Travel 2 minutes 08 February 2022

The challenges of Franciacorta wines – the traditions, innovations and passions of a unique region

With its unique microclimate and geography - in a landscape of gentle hills bordered by the Oglio river and Lake Iseo - the Franciacorta region is renowned for superb sparkling wines produced using a natural fermentation process. These wines are firmly rooted in their surrounding area and, as a result, have a strong focus on protecting the region’s ecosystems.

Michelin Guide wine pairing Wine

Chardonnay - first of all - Pinot Nero and Pinot Bianco are vinified according to the champenoise method. The Franciacorta wines reveal a very fine and persistent perlage and have a straw yellow color with golden reflections. On the nose and then on the palate, citrus notes, touches of white fruit (apple, peach, pear) and dried fruit (almond and hazelnut, in particular).

“Respecting the land used for cultivation and putting it to good use is the only way to guarantee a future for generations to come”, says Cà del Bosco owner Maurizio Zanella, one of the most renowned and thriving wineries in the region. “At Cà del Bosco we began converting to organic production in the early 2000s and completed the conversion of our entire 250-hectare estate by 2019. In our winery, we produce one of the most technically complex wines on the market but, notwithstanding the delicate procedures required by the classic method (along with the importance of vineyard orientation and many other factors that influence the quality of the wine produced), I believe that it is fundamentally important to remember that there are no magic tricks in nature”.

Maurizio Zanella’s comments emphasise how, in the 50-year history of Cà del Bosco (one of the most successful and renowned wineries in the region), the focus on agronomics has gone hand in hand with methods aimed at protecting the soil and the region’s traditions, ensuring that these are combined with well-considered technological innovations: “I remember our business was one of the first to use machinery for washing and drying grapes. Many people laughed at us”, recalls Zanella, “and many others considered this to be almost blasphemous, as water – especially after the adulteration scandals of the 1970s – was considered by many winemakers to be the work of the devil! In fact, our “berry spa” (used to enhance the grapes) is a highly beneficial process as it detaches the grapes and purifies them in a completely natural way. This washing process is basically taken from a technique used in the fruit and vegetable industry and although we are one of just five producers across the globe to use this technique, I would suggest that in the next 50 years it will become a standard feature of wine production in every winery.”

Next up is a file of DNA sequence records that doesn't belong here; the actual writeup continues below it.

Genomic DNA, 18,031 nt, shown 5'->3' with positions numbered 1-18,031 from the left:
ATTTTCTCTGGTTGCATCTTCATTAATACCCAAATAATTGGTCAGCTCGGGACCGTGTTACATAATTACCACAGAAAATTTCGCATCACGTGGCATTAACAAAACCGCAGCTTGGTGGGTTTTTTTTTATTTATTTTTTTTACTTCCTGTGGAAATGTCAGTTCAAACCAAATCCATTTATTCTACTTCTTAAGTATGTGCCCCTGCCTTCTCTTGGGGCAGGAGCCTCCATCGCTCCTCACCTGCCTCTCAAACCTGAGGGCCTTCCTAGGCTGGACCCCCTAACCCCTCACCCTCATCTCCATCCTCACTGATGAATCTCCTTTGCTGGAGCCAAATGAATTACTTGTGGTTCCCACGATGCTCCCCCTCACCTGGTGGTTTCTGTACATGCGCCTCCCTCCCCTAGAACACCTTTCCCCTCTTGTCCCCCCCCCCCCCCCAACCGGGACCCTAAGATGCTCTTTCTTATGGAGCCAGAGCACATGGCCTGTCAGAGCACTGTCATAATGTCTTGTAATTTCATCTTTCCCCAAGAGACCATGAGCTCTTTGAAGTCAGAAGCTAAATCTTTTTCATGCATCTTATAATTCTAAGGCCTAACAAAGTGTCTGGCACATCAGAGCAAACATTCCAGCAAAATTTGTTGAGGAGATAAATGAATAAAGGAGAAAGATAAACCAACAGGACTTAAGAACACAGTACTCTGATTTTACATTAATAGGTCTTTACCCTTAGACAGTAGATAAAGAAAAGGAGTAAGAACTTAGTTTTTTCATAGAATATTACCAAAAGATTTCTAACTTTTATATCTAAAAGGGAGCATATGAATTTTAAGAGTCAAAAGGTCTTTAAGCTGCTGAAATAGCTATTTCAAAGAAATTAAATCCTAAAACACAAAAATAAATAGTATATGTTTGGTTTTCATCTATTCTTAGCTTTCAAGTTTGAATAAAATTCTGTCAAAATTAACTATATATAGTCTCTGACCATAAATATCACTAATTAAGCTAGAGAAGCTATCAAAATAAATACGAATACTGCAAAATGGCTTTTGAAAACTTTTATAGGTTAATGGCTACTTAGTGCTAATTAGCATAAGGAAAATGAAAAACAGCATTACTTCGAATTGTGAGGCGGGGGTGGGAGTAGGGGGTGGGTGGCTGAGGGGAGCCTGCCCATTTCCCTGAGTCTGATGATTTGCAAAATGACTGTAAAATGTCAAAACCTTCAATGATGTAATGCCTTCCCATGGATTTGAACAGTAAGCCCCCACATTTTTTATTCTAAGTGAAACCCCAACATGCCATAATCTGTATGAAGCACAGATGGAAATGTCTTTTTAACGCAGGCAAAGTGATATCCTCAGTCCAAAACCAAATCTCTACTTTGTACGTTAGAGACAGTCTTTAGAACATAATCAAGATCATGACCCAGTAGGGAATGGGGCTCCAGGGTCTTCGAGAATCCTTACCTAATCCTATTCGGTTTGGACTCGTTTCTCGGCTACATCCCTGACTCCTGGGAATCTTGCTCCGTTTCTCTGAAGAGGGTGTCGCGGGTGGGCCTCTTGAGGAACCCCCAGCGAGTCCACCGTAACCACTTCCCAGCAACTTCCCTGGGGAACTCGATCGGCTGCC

©Consorzio Franciacorta
©Consorzio Franciacorta

With six patents created specially to improve its production processes and to enhance the quality and value of its own wines, Cà del Bosco (which boasts one of the most extensive wine-growing areas in Franciacorta) is, together with Berlucchi and Bellavista, one of the jewels in the Franciacorta consortium’s crown. “Franciacorta has an almost magical alchemy”, says Zanella with a smile, “in which a whole host of factors such as altitude, orientation and particular soil characteristics result in high-quality wines which need very little sugar to taste good”. The many accolades received by the most famous Franciacorta wines, the arrival of emerging properties run by young winemakers, and the collective commitment of the consortium based in Erbusco to preserve, defend and maintain the excellence of this unique wine, all underline the ultimate desire to improve the appeal of these increasingly famous wines, which are moving ever closer to their production plateau. In 2021, around 20 million bottles were produced by the 200 members of the consortium, including vintage, non-vintage (such as Satèn and Rosè) and special Reserve bottles (the latter, according to the dictates of wine production, should only be drunk 67 months after the grapes were harvested). Land suitable for future cultivation is quickly running out, however, precisely because – according to Zanella – there are few plots of land available: “the number of bottles produced annually could reach a maximum of 26 million and it is this limit which will encourage wineries to pursue a quality-focused approach”.

©Consorzio Franciacorta
©Consorzio Franciacorta

Hero image ©Consorzio Franciacorta


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